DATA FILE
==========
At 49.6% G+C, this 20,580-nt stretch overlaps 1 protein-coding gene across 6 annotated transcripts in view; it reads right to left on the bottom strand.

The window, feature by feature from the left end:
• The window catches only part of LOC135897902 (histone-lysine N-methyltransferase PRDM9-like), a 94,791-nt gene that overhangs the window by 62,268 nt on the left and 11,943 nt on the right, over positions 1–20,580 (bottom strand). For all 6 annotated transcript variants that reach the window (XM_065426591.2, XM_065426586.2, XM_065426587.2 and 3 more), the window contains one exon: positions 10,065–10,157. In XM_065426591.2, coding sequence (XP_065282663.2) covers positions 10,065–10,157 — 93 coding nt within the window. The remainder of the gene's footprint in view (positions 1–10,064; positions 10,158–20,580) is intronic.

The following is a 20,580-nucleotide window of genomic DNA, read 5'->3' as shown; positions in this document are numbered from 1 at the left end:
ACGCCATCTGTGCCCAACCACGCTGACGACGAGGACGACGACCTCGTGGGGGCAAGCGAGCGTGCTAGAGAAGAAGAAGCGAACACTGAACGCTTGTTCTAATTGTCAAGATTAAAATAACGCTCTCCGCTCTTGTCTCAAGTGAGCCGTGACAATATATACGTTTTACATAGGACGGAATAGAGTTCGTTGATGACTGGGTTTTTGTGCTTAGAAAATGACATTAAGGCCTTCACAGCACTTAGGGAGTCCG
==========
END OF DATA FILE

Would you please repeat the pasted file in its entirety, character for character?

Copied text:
At 49.6% G+C, this 20,580-nt stretch overlaps 1 protein-coding gene across 6 annotated transcripts in view; it reads right to left on the bottom strand.

The window, feature by feature from the left end:
• The window catches only part of LOC135897902 (histone-lysine N-methyltransferase PRDM9-like), a 94,791-nt gene that overhangs the window by 62,268 nt on the left and 11,943 nt on the right, over positions 1–20,580 (bottom strand). For all 6 annotated transcript variants that reach the window (XM_065426591.2, XM_065426586.2, XM_065426587.2 and 3 more), the window contains one exon: positions 10,065–10,157. In XM_065426591.2, coding sequence (XP_065282663.2) covers positions 10,065–10,157 — 93 coding nt within the window. The remainder of the gene's footprint in view (positions 1–10,064; positions 10,158–20,580) is intronic.

The following is a 20,580-nucleotide window of genomic DNA, read 5'->3' as shown; positions in this document are numbered from 1 at the left end:
ACGCCATCTGTGCCCAACCACGCTGACGACGAGGACGACGACCTCGTGGGGGCAAGCGAGCGTGCTAGAGAAGAAGAAGCGAACACTGAACGCTTGTTCTAATTGTCAAGATTAAAATAACGCTCTCCGCTCTTGTCTCAAGTGAGCCGTGACAATATATACGTTTTACATAGGACGGAATAGAGTTCGTTGATGACTGGGTTTTTGTGCTTAGAAAATGACATTAAGGCCTTCACAGCACTTAGGGAGTCCG